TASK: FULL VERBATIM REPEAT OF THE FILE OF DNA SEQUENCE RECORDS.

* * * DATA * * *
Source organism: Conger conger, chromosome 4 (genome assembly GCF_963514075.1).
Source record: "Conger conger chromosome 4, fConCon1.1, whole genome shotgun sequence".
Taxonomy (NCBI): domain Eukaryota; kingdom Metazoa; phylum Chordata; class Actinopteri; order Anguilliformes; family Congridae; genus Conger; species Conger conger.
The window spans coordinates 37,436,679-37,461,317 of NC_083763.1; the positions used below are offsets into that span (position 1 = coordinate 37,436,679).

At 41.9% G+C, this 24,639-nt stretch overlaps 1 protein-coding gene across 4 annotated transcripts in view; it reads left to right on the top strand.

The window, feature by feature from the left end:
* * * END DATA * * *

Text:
Source organism: Conger conger, chromosome 4 (genome assembly GCF_963514075.1).
Source record: "Conger conger chromosome 4, fConCon1.1, whole genome shotgun sequence".
Taxonomy (NCBI): domain Eukaryota; kingdom Metazoa; phylum Chordata; class Actinopteri; order Anguilliformes; family Congridae; genus Conger; species Conger conger.
The window spans coordinates 37,436,679-37,461,317 of NC_083763.1; the positions used below are offsets into that span (position 1 = coordinate 37,436,679).

At 41.9% G+C, this 24,639-nt stretch overlaps 1 protein-coding gene across 4 annotated transcripts in view; it reads left to right on the top strand.

The window, feature by feature from the left end: